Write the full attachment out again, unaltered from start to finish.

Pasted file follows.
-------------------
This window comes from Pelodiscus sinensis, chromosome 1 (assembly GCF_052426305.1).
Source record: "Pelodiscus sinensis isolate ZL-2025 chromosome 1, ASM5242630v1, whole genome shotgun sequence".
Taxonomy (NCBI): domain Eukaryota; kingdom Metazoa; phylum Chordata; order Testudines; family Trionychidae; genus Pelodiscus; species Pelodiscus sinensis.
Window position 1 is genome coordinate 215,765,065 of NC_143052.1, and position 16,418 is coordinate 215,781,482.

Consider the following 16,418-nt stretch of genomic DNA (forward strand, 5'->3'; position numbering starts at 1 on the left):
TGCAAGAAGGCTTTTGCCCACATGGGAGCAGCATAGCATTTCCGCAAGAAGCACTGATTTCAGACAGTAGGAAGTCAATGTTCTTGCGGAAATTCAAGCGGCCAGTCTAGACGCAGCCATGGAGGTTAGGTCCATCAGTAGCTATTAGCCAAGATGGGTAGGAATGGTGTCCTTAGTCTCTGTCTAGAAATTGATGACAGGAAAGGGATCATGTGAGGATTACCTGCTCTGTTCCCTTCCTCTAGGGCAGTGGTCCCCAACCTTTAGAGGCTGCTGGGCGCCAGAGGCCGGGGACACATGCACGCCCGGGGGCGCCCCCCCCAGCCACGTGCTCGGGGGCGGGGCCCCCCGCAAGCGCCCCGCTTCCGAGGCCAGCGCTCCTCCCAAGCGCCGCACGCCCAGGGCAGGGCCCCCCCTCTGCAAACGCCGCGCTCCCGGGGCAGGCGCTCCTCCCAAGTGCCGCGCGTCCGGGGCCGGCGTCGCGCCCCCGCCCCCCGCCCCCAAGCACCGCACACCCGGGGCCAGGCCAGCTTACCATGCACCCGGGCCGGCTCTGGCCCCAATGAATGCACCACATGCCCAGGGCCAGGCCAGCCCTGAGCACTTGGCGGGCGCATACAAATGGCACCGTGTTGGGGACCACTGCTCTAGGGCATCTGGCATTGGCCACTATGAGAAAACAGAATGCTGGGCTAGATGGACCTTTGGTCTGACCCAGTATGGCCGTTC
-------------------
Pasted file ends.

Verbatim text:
This window comes from Pelodiscus sinensis, chromosome 1 (assembly GCF_052426305.1).
Source record: "Pelodiscus sinensis isolate ZL-2025 chromosome 1, ASM5242630v1, whole genome shotgun sequence".
Taxonomy (NCBI): domain Eukaryota; kingdom Metazoa; phylum Chordata; order Testudines; family Trionychidae; genus Pelodiscus; species Pelodiscus sinensis.
Window position 1 is genome coordinate 215,765,065 of NC_143052.1, and position 16,418 is coordinate 215,781,482.

Consider the following 16,418-nt stretch of genomic DNA (forward strand, 5'->3'; position numbering starts at 1 on the left):
TGCAAGAAGGCTTTTGCCCACATGGGAGCAGCATAGCATTTCCGCAAGAAGCACTGATTTCAGACAGTAGGAAGTCAATGTTCTTGCGGAAATTCAAGCGGCCAGTCTAGACGCAGCCATGGAGGTTAGGTCCATCAGTAGCTATTAGCCAAGATGGGTAGGAATGGTGTCCTTAGTCTCTGTCTAGAAATTGATGACAGGAAAGGGATCATGTGAGGATTACCTGCTCTGTTCCCTTCCTCTAGGGCAGTGGTCCCCAACCTTTAGAGGCTGCTGGGCGCCAGAGGCCGGGGACACATGCACGCCCGGGGGCGCCCCCCCCAGCCACGTGCTCGGGGGCGGGGCCCCCCGCAAGCGCCCCGCTTCCGAGGCCAGCGCTCCTCCCAAGCGCCGCACGCCCAGGGCAGGGCCCCCCCTCTGCAAACGCCGCGCTCCCGGGGCAGGCGCTCCTCCCAAGTGCCGCGCGTCCGGGGCCGGCGTCGCGCCCCCGCCCCCCGCCCCCAAGCACCGCACACCCGGGGCCAGGCCAGCTTACCATGCACCCGGGCCGGCTCTGGCCCCAATGAATGCACCACATGCCCAGGGCCAGGCCAGCCCTGAGCACTTGGCGGGCGCATACAAATGGCACCGTGTTGGGGACCACTGCTCTAGGGCATCTGGCATTGGCCACTATGAGAAAACAGAATGCTGGGCTAGATGGACCTTTGGTCTGACCCAGTATGGCCGTTC